Two years ago, I visited China, in part to see my daughter, who was spending a semester at the Beijing School of Foreign Studies, and in part to get a better understanding of the people of the country. (You can read my Cabot Wealth Advisories from that period in our archives). When it was over, I condensed my opinion of the Chinese people down to one adjective: Industrious.
Everything I’ve witnessed since then has only reinforced that opinion.
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One of my favorite Chinese stocks in recent years has been Ctrip.com (CTRP), which you might call the Chinese equivalent of Expedia, the online travel service.
Increasing numbers of Chinese can now afford to travel throughout their own country, for both business and pleasure. And increasing numbers of them are logging on to Ctrip to book their plane flights, reserve their hotels rooms and rent their cars … or simply to sign up for package tours.
It’s not rocket science; in fact Ctrip just has to watch what Expedia and the other leaders in the industry are doing, and do the same on their own Web site.
The result has been a perfect record of revenue growth over the past decade, and a perfect record of earnings growth since the company turned profitable in 2003. In the most recent quarter, revenues grew 21% to $58.6 million, while earnings grew 19% to $0.32 per share.
Paul Goodwin, editor of Cabot China & Emerging Markets Report, recommended the stock to his readers back on May 14, when it was trading at 37, writing:
“It used to be that when Chinese families traveled, especially for Chinese New Year and other holidays that required long journeys, they would just get off the train in their destination city and then start looking for a place to stay.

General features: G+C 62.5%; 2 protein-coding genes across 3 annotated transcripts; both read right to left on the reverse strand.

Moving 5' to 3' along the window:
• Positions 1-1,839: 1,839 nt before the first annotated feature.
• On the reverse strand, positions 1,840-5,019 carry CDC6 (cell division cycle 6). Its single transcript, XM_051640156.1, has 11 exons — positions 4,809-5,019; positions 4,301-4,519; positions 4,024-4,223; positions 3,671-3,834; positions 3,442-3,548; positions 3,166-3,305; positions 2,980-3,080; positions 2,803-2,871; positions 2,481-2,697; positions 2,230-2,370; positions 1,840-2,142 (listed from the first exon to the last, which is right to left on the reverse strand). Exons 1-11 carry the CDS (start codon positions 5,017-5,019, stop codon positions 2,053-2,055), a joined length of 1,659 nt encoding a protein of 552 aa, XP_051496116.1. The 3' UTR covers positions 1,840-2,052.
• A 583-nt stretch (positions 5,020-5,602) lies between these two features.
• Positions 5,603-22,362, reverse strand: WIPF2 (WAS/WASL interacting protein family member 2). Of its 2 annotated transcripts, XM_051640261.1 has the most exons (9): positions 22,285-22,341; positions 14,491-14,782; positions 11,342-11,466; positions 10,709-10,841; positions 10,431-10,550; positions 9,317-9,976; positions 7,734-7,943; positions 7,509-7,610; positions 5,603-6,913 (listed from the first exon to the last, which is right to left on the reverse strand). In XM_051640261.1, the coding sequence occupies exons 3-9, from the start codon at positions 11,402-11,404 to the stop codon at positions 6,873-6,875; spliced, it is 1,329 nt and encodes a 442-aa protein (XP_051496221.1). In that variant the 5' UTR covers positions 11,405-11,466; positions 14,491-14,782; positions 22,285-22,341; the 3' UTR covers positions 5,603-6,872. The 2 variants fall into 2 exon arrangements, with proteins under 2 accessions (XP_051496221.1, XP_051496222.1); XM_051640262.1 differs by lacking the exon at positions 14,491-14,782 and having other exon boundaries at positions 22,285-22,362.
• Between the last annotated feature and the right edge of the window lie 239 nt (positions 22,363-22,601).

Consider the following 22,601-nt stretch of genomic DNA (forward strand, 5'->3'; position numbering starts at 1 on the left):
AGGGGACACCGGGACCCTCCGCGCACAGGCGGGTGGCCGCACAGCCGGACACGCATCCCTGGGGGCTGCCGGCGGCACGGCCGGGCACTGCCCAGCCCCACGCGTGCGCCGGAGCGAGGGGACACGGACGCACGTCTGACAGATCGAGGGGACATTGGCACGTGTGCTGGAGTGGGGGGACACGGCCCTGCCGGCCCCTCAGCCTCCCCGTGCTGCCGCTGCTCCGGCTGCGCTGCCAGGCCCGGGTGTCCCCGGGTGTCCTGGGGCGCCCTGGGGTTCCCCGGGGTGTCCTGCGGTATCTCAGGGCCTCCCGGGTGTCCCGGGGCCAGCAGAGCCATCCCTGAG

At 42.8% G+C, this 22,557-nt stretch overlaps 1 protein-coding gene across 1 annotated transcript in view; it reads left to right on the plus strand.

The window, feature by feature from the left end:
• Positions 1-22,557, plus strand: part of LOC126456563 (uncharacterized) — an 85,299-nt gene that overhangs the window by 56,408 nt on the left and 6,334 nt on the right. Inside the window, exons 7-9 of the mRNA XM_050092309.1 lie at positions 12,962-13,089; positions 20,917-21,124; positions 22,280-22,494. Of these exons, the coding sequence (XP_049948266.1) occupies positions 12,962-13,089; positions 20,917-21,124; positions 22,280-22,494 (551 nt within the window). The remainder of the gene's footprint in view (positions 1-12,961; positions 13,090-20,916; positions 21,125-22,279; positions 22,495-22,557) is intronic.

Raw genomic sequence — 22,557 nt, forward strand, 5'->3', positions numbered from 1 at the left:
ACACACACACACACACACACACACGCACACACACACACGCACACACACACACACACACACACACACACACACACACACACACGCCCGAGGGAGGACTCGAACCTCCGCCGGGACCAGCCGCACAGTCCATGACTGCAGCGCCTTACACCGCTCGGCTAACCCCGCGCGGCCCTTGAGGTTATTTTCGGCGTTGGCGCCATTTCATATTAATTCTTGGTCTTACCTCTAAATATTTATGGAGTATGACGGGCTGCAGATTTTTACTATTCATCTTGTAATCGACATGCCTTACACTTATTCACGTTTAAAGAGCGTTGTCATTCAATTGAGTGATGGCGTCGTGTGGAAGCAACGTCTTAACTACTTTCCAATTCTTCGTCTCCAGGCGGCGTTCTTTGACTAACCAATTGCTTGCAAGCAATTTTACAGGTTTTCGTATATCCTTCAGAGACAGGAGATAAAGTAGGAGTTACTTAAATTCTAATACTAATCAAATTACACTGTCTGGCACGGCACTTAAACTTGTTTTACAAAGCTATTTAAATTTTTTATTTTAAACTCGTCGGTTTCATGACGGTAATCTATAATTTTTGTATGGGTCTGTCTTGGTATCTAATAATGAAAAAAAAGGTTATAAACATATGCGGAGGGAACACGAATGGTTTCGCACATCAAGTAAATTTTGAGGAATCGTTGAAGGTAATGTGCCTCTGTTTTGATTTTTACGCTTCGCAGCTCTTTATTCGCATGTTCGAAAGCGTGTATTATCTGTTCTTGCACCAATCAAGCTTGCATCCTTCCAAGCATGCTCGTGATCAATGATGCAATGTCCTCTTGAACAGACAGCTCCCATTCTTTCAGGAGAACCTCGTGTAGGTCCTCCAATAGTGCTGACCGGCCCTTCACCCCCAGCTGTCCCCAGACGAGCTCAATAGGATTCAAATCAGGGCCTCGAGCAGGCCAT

“There’s probably a lot of that kind of non-planning still going on, but the Internet and Ctrip.com have changed things a lot.
“At the heart of Ctrip.com’s success is its excellent Web site. If you go to http://www.ctrip.com, you will arrive at a page that asks you to choose your language, with the choices being Mandarin, Cantonese and English. The layout is clean and easy to understand, with tie-ins to packages, car rentals and the company’s award-winning call center.”
But the fundamentals are only part of the picture; all Cabot growth stocks need to possess promising charts, as well, indicating strong sponsorship by institutional investors. Paul wrote:
“The chart for CTRP shows why it was one of the early stars among the Chinese stocks. CTRP was trading at 6 on this date in 2004, then soared for four years to 71 on May 5, 2008. The stock’s tumble to 16 in November was painful, and flew in the face of the company’s continuing growth and profitability. The recovery didn’t really get into gear until March, when CTRP finally bolted out of its base with support at 20 and headed upward. The stock worked its way up slowly, finally chewing its way through 30 and all the way to 35 before earnings came out.
The earnings report gapped the stock up to as high as 43 before a normal correction set in. CTRP still hasn’t filled the gap, and is holding up nicely at around 37, with the 25-day moving average still below 30 and the 50-day under 27. All in all, this looks like a good setup for a vigorous company with an enormous potential market and a reasonable P/E ratio of 30. There may be some overhead from last year’s owners who still hold the stock between 40 and 50, but with a good earnings report and a couple of analysts’ upgrades under its belt, CTRP’s prospects are excellent. BUY.”
Since then, the stock has climbed to resistance at 48 again, and pulled back (in market weakness) to its 50-day moving average at 40. I think it’s a high-potential set-up, but if it goes wrong, stops under 39 should keep losses small.
Yours in pursuit of wisdom and wealth,
Cabot Wealth Advisory